Check this from the wiki:
“Charles’s law says “when a gas is compressed, temperature is raised”. There are three possible relationships between temperature and pressure in a volume of gas undergoing compression:
- Isothermal – gas remains at constant temperature throughout the process. In this cycle, internal energy is removed from the system as heat at the same rate that it is added by the mechanical work of compression. Isothermal compression or expansion is favored by a large heat exchanging surface, a small gas volume, or a long time scale (i.e., a small power level). With practical devices, isothermal compression is usually not attainable. For example, even a bicycle tire-pump gets hot during use.
- Adiabatic – In this process there is no heat transfer to or from the system, and all supplied work is added to the internal energy of the gas, resulting in increases of temperature and pressure. Theoretical temperature rise is T2 = T1·Rc((k-1)/k)), with T1 and T2 in degrees Rankine or kelvins, and k = ratio of specific heats (approximately 1.4 for air). The rise in air and temperature ratio means compression does not follow a simple pressure to volume ratio. This is less efficient, but quick. Adiabatic compression or expansion is favored by good insulation, a large gas volume, or a short time scale (i.e., a high power level). In practice there will always be a certain amount of heat flow, as to make a perfect adiabatic system would require perfect heat insulation of all parts of a machine.
- Polytropic – This assumes that heat may enter or leave the system, and that input shaft work can appear as both increased pressure (usually useful work) and increased temperature above adiabatic (usually losses due to cycle efficiency). Cycle efficiency is then the ratio of temperature rise at theoretical 100 percent (adiabatic) vs. actual (polytropic).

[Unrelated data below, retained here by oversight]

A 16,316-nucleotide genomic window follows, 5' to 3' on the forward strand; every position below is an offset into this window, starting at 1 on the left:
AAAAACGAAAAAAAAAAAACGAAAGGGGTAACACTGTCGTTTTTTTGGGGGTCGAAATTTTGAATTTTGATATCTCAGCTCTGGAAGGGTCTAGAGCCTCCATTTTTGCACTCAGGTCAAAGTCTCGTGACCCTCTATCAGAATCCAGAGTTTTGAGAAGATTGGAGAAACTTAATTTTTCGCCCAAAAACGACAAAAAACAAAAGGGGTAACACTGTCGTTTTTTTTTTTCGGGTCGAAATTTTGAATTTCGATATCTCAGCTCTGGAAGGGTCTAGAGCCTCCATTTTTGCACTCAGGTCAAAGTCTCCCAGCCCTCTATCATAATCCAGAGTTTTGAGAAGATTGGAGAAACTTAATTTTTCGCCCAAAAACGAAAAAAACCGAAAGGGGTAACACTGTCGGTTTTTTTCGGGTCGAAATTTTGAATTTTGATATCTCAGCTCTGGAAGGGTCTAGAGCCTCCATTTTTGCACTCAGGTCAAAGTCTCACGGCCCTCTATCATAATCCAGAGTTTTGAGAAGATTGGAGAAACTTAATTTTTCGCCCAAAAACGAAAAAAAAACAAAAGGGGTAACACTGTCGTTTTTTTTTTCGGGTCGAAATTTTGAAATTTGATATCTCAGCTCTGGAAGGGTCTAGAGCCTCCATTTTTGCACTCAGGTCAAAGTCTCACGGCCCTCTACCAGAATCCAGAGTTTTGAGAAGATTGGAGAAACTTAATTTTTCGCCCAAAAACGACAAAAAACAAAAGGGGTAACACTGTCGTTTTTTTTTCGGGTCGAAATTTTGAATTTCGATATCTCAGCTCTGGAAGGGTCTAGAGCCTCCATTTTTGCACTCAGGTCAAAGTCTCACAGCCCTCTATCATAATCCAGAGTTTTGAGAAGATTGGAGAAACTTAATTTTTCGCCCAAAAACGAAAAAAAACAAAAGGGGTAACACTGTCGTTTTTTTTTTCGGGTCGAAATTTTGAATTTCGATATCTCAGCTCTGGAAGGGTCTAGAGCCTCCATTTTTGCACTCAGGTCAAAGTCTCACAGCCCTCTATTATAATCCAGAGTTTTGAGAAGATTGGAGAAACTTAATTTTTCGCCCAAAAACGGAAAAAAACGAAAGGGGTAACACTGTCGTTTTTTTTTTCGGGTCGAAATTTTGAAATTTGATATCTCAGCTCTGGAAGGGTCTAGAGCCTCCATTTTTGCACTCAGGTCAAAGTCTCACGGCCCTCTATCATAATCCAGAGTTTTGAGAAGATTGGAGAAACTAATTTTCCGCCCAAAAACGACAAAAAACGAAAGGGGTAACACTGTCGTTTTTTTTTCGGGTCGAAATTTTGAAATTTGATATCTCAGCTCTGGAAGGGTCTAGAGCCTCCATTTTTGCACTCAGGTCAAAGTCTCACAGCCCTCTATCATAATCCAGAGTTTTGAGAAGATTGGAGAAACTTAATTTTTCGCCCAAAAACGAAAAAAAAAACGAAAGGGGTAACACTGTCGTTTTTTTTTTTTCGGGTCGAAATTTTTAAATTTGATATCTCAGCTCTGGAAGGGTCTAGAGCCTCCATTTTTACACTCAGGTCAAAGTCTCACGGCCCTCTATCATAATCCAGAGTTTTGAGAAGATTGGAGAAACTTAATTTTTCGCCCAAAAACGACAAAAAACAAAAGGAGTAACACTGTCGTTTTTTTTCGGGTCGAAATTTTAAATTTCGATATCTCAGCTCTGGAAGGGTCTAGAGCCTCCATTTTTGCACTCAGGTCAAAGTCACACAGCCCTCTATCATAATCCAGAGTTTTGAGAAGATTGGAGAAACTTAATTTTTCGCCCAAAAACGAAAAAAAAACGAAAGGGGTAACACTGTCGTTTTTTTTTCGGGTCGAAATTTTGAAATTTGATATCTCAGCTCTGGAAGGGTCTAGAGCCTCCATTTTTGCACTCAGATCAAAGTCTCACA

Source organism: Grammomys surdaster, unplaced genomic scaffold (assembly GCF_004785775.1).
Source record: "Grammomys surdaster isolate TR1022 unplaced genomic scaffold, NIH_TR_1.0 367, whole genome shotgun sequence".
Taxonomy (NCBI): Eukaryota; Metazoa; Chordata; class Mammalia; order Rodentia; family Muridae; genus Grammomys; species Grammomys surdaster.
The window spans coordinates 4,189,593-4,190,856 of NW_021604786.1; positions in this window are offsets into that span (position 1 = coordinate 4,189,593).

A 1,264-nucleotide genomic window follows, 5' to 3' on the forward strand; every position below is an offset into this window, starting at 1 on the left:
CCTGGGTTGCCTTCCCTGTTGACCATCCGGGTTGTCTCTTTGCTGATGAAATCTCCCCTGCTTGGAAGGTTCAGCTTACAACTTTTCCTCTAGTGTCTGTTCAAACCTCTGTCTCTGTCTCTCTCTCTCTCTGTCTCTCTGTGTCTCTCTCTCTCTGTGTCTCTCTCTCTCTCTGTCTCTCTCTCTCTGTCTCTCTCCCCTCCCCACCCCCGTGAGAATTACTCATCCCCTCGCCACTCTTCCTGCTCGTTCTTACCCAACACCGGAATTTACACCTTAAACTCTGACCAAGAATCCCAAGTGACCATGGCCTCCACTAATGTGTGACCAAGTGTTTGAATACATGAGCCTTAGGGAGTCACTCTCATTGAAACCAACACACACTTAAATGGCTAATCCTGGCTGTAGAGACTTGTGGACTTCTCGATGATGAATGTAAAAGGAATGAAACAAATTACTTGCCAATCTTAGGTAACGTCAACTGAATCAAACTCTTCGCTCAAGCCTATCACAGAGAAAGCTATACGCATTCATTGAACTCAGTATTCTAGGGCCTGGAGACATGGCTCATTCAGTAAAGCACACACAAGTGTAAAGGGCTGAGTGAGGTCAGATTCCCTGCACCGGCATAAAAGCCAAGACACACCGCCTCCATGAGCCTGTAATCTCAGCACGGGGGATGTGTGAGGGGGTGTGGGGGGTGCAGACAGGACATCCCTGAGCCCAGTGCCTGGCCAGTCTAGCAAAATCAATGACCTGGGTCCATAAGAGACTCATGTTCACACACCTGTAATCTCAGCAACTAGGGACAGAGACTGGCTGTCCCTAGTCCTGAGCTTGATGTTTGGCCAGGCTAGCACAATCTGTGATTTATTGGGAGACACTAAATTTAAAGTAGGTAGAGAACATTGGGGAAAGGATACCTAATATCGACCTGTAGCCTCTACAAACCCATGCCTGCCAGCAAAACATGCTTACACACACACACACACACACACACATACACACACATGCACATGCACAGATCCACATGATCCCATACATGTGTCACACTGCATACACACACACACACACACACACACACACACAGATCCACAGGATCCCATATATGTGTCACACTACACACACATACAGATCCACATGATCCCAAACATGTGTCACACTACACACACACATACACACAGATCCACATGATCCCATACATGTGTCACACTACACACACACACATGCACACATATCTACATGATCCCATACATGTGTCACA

Pretty basic stuff hey? Well why isn’t this sort of gas law fundamental to the assumptions of this greenhouse racket? It turns out that surface gas pressure is far more important than increases in the composition of non-water-vapour greenhouse gasses when contemplating this entire racket. So why don’t we hear about air pressure at the surface when we listen to our research-grant-whores? Or why is air pressure just some add-on and not central to their models?
I was only put onto this by Alan Siddons. And then these considerations were reinforced by these really brilliant guys that Dr Marohasy has given a bit of space to. Guys like cohenite, Hissink, Barry Moore, Alan Siddons et al.
Siddons has a way of wording things in very stark terms. One piece he wrote made it sound like he was violating the idea of the conservation of energy. And we have trained up a whole swag of idiot-leftists to jump on the first thing that doesn’t sound right to them and use it to dismiss the entirety of the points the guys is making. In fact Siddons was doing no such thing but it took me awhile to get a bit of a handle on what he was saying.
Charlie Munger is Warren Buffets right-hand-man. He says that he likes to look at things in terms of many small models. I agree with this. If a big integrated model comes about almost by accident well thats fine and dandy. But one doesn’t want to force this eventuality and we ought to be using more than one angle or model to describe what we think is going on.